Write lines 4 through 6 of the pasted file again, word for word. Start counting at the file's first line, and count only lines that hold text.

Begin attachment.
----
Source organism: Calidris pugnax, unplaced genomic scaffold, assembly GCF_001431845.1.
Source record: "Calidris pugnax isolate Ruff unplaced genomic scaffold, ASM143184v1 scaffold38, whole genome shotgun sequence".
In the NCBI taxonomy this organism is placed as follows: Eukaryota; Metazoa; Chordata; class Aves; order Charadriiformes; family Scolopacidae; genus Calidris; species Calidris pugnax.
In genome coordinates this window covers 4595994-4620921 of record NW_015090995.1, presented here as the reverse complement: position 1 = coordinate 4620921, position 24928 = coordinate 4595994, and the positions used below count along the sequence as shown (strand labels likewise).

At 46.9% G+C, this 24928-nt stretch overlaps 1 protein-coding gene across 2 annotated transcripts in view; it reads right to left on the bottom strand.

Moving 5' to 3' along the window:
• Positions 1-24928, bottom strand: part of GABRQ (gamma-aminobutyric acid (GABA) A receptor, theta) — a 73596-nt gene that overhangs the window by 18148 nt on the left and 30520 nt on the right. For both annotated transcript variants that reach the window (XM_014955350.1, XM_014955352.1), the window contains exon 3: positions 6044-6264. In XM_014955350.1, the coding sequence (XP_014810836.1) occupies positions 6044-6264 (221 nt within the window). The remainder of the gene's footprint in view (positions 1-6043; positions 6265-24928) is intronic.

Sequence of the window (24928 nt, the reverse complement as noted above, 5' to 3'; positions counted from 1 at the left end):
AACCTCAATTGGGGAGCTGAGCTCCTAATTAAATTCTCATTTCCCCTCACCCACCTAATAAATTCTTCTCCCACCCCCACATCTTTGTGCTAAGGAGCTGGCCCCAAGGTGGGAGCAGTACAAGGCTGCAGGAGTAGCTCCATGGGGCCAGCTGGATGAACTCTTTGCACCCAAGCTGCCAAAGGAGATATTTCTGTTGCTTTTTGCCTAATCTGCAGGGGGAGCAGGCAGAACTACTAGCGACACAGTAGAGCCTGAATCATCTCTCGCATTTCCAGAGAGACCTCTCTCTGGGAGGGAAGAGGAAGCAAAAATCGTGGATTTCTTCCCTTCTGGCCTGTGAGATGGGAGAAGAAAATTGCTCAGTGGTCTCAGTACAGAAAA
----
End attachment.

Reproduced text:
In genome coordinates this window covers 4595994-4620921 of record NW_015090995.1, presented here as the reverse complement: position 1 = coordinate 4620921, position 24928 = coordinate 4595994, and the positions used below count along the sequence as shown (strand labels likewise).

At 46.9% G+C, this 24928-nt stretch overlaps 1 protein-coding gene across 2 annotated transcripts in view; it reads right to left on the bottom strand.

Moving 5' to 3' along the window: